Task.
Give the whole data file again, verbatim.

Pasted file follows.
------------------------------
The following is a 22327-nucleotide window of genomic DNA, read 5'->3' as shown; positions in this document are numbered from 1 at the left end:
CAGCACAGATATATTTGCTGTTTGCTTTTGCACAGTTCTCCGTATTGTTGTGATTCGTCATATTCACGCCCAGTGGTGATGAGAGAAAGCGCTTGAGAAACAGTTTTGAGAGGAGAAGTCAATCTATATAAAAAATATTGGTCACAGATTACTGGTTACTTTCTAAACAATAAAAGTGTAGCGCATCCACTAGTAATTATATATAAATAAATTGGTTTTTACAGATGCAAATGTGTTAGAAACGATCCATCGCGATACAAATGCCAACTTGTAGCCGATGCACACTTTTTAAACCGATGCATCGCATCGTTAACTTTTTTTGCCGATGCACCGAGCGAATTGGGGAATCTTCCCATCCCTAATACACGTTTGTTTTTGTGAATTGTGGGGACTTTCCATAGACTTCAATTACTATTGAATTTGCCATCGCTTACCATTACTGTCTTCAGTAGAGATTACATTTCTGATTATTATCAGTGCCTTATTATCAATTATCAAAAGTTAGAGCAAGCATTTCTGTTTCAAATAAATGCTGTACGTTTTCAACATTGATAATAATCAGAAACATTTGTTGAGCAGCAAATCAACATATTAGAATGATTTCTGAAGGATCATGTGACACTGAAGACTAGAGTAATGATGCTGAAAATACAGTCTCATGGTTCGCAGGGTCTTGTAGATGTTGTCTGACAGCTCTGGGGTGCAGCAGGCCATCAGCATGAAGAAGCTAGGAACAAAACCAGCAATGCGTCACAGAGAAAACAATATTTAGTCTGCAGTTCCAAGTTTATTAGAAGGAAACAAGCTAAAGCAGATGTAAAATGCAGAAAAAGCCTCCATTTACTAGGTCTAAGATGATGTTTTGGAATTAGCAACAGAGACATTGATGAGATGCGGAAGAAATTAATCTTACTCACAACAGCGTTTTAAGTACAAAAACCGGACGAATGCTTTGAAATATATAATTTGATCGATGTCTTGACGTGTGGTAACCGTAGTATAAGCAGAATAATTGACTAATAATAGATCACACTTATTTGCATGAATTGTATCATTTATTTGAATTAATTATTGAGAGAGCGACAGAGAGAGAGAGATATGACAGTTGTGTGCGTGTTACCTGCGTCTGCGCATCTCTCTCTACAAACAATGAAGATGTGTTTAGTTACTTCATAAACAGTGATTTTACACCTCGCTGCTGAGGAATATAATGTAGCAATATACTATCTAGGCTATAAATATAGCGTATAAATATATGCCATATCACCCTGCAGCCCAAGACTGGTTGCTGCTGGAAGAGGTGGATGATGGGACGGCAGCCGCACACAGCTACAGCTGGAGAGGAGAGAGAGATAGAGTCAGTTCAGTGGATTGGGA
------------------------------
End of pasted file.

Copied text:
The following is a 22327-nucleotide window of genomic DNA, read 5'->3' as shown; positions in this document are numbered from 1 at the left end:
CAGCACAGATATATTTGCTGTTTGCTTTTGCACAGTTCTCCGTATTGTTGTGATTCGTCATATTCACGCCCAGTGGTGATGAGAGAAAGCGCTTGAGAAACAGTTTTGAGAGGAGAAGTCAATCTATATAAAAAATATTGGTCACAGATTACTGGTTACTTTCTAAACAATAAAAGTGTAGCGCATCCACTAGTAATTATATATAAATAAATTGGTTTTTACAGATGCAAATGTGTTAGAAACGATCCATCGCGATACAAATGCCAACTTGTAGCCGATGCACACTTTTTAAACCGATGCATCGCATCGTTAACTTTTTTTGCCGATGCACCGAGCGAATTGGGGAATCTTCCCATCCCTAATACACGTTTGTTTTTGTGAATTGTGGGGACTTTCCATAGACTTCAATTACTATTGAATTTGCCATCGCTTACCATTACTGTCTTCAGTAGAGATTACATTTCTGATTATTATCAGTGCCTTATTATCAATTATCAAAAGTTAGAGCAAGCATTTCTGTTTCAAATAAATGCTGTACGTTTTCAACATTGATAATAATCAGAAACATTTGTTGAGCAGCAAATCAACATATTAGAATGATTTCTGAAGGATCATGTGACACTGAAGACTAGAGTAATGATGCTGAAAATACAGTCTCATGGTTCGCAGGGTCTTGTAGATGTTGTCTGACAGCTCTGGGGTGCAGCAGGCCATCAGCATGAAGAAGCTAGGAACAAAACCAGCAATGCGTCACAGAGAAAACAATATTTAGTCTGCAGTTCCAAGTTTATTAGAAGGAAACAAGCTAAAGCAGATGTAAAATGCAGAAAAAGCCTCCATTTACTAGGTCTAAGATGATGTTTTGGAATTAGCAACAGAGACATTGATGAGATGCGGAAGAAATTAATCTTACTCACAACAGCGTTTTAAGTACAAAAACCGGACGAATGCTTTGAAATATATAATTTGATCGATGTCTTGACGTGTGGTAACCGTAGTATAAGCAGAATAATTGACTAATAATAGATCACACTTATTTGCATGAATTGTATCATTTATTTGAATTAATTATTGAGAGAGCGACAGAGAGAGAGAGATATGACAGTTGTGTGCGTGTTACCTGCGTCTGCGCATCTCTCTCTACAAACAATGAAGATGTGTTTAGTTACTTCATAAACAGTGATTTTACACCTCGCTGCTGAGGAATATAATGTAGCAATATACTATCTAGGCTATAAATATAGCGTATAAATATATGCCATATCACCCTGCAGCCCAAGACTGGTTGCTGCTGGAAGAGGTGGATGATGGGACGGCAGCCGCACACAGCTACAGCTGGAGAGGAGAGAGAGATAGAGTCAGTTCAGTGGATTGGGA